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A Footpath is a strip of concrete, asphalt, pavers, bitumen seal or crushed rock laid between the back of kerb and the property boundary (or elsewhere) for use as a path by pedestrians.

Glossary of Austroads Terms

The Glossary of Austroads Terms defines a footpath as a "public way reserved for the movement of pedestrians and of manually propelled vehicles."

Australian Road Rules

The Australian Road Rules define a footpath as "an area open to the public that is designated for, or has as one of its main uses, use by pedestrians."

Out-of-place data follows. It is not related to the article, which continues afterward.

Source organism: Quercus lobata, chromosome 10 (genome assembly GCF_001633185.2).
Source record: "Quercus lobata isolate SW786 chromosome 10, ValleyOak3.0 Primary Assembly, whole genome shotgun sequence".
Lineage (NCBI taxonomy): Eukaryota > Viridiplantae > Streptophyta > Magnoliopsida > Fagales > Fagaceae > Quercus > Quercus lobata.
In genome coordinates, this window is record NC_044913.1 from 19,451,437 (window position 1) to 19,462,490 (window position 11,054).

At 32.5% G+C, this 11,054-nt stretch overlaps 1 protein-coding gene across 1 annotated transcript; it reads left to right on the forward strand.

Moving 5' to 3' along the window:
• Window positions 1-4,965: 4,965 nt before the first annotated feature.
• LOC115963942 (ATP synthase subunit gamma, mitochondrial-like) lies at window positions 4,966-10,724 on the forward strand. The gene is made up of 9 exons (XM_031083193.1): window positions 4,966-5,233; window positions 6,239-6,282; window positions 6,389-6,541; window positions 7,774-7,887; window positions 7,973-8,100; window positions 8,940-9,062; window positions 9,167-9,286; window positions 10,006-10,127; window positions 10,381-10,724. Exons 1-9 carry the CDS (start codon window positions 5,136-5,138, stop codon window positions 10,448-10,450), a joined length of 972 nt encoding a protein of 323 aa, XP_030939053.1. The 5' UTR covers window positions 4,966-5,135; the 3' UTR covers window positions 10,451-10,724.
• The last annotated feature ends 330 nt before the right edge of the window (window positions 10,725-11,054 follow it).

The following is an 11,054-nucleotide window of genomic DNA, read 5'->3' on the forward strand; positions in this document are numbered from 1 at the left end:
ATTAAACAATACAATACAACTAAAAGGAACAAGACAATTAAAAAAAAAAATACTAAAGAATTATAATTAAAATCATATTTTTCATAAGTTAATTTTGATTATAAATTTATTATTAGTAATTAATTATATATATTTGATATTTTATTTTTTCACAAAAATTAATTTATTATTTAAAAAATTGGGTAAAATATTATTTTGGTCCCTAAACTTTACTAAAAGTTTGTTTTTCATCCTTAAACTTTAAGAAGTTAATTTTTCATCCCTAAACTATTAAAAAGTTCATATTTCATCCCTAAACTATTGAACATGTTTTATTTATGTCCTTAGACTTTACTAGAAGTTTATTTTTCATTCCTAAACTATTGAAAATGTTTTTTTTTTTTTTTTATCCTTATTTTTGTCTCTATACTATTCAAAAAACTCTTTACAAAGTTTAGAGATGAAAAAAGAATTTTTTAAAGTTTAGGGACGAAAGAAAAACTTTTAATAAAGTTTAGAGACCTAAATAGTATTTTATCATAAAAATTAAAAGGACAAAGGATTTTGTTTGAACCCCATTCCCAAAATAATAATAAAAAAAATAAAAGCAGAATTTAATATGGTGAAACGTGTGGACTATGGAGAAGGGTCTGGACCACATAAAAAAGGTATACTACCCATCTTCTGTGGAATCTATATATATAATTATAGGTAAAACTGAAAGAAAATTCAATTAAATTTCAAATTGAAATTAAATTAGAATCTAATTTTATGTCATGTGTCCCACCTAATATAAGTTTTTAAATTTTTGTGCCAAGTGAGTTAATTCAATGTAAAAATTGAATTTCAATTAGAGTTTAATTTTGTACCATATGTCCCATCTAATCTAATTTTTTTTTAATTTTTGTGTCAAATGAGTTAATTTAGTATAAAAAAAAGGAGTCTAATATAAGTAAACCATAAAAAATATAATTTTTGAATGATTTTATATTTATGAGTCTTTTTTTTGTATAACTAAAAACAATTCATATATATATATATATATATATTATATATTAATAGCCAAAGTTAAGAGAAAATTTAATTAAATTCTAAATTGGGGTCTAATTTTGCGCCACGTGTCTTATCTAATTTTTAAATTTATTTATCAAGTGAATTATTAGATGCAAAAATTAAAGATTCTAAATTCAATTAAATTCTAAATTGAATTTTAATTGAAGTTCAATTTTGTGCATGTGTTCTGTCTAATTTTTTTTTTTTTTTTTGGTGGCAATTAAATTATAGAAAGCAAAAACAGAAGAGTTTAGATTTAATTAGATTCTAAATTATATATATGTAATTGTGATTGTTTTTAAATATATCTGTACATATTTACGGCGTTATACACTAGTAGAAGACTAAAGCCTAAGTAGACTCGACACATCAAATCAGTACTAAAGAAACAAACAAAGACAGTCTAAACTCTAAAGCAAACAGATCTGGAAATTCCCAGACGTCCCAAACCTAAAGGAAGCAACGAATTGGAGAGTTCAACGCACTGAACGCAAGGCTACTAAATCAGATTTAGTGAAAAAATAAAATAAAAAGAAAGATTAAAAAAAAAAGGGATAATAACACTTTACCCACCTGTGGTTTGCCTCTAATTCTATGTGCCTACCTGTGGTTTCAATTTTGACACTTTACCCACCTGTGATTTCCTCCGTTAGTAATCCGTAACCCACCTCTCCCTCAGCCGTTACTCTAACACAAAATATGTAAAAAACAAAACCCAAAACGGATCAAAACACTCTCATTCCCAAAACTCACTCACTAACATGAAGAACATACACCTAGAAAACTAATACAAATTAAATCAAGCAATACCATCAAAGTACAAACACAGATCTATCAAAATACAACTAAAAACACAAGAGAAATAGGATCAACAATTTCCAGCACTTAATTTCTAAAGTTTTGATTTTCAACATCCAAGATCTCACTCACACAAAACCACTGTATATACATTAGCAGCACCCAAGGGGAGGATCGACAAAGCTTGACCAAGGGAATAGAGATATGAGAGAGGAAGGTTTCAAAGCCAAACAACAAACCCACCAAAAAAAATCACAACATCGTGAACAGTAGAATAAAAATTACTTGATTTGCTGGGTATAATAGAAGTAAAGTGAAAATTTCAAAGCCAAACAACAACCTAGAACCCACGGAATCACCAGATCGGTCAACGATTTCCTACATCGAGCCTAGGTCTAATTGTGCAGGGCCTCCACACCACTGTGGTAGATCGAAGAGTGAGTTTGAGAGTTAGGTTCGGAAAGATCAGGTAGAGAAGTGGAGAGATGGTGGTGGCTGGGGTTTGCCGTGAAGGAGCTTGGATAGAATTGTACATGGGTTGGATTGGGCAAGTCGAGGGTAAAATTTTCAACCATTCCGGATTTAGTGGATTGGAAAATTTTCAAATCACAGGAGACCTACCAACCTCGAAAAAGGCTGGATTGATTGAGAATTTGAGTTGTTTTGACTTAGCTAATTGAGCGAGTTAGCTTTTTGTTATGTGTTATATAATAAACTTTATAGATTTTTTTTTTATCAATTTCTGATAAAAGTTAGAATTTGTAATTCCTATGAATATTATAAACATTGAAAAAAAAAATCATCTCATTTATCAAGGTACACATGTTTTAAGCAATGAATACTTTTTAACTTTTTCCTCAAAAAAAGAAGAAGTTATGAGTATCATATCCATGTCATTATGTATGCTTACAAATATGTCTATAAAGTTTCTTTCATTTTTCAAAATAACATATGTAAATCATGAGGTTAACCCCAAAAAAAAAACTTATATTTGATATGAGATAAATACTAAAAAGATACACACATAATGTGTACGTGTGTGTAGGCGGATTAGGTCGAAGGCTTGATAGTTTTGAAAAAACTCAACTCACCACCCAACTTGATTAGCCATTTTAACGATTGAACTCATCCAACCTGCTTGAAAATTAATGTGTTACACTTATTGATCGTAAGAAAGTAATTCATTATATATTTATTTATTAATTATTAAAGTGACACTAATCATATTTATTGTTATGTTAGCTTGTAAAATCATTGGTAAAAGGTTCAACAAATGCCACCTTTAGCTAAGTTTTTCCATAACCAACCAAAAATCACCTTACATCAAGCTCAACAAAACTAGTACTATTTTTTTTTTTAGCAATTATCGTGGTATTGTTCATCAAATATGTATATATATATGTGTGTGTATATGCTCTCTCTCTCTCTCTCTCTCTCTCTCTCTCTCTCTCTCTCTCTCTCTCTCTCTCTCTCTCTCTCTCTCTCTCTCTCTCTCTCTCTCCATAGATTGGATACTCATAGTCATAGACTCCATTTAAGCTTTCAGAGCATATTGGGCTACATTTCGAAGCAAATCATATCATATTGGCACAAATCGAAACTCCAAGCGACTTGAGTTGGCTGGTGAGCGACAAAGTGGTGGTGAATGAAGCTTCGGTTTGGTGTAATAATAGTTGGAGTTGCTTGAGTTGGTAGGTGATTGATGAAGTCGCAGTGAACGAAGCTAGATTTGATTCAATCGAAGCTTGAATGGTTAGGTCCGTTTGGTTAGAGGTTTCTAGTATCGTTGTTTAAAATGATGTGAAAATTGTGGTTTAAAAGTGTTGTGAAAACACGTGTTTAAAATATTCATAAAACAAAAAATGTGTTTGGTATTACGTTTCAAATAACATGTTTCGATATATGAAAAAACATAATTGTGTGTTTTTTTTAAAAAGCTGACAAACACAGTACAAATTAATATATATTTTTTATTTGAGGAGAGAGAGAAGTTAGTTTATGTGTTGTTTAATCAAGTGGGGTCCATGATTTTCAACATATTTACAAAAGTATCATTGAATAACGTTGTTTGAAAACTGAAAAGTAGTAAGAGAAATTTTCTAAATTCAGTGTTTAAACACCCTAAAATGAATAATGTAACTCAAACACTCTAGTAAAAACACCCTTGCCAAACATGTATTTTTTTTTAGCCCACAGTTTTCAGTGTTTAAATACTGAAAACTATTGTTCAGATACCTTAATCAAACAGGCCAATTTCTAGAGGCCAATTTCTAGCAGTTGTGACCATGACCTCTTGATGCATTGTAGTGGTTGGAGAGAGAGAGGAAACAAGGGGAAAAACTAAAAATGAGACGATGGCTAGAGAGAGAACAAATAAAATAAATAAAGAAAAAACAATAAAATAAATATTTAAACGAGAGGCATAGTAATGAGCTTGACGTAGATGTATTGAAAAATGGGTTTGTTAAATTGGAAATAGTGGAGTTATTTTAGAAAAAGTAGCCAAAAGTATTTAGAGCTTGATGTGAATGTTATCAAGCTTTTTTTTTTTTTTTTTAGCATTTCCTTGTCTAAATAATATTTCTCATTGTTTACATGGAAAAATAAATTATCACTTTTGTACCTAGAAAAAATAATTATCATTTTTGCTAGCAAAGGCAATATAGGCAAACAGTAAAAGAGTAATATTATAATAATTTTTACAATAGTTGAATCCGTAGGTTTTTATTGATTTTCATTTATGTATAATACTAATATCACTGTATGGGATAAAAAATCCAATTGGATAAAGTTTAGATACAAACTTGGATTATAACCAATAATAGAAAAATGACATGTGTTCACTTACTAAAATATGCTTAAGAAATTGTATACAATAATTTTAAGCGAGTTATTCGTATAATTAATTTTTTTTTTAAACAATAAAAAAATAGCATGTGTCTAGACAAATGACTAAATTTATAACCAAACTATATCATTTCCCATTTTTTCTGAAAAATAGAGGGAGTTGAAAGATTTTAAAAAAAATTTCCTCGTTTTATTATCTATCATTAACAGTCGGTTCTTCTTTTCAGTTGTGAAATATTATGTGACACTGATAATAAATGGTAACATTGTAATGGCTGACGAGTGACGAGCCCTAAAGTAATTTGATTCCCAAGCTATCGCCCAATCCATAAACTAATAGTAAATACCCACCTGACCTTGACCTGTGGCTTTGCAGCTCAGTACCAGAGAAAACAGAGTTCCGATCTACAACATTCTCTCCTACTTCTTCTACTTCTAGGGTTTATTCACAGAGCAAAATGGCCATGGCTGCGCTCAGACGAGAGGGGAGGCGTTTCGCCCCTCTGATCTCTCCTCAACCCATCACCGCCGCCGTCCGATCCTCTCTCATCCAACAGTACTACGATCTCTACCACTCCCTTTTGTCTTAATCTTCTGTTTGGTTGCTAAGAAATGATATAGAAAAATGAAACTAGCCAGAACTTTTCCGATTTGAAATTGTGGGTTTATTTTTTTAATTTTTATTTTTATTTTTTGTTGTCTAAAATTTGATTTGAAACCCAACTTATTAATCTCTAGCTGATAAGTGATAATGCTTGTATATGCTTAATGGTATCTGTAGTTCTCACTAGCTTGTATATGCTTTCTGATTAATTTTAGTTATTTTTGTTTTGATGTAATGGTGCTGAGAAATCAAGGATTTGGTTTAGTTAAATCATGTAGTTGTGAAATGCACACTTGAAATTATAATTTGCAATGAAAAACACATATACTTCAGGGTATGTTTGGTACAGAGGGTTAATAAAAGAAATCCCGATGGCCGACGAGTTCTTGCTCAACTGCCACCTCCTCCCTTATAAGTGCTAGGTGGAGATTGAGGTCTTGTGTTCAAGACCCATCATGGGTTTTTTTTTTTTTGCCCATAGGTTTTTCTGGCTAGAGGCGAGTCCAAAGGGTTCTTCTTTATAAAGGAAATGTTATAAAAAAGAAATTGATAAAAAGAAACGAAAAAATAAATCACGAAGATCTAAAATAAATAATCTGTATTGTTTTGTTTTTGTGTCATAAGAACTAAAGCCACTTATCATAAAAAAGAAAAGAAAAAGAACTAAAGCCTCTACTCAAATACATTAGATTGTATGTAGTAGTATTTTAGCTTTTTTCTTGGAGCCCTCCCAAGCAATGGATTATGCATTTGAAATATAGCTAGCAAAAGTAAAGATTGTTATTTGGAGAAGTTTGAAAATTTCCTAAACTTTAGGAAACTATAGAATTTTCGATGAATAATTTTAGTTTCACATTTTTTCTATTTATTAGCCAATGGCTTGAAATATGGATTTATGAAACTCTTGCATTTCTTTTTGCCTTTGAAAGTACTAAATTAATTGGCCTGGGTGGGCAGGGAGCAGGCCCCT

Useful Life

The useful life of a footpath will depend on a number of factors including soil conditions, the material it is made from, its thickness, and the proximity of trees. A life of 40-50 years is typical for concrete footpaths in some areas.

Types of Footpaths

The majority of footpaths are typically constructed from either; asphalt, concrete, pavers or gravel. In the case of concrete footpaths additives may be added to colour the footpath or even make it glow in the dark.

Footpath Design

Part 6A of the Austroads Guide to Road Design provides guidance for road designers and other practitioners on the design of paths for safe and efficient walking and cycling.

Related Pages

External Links & References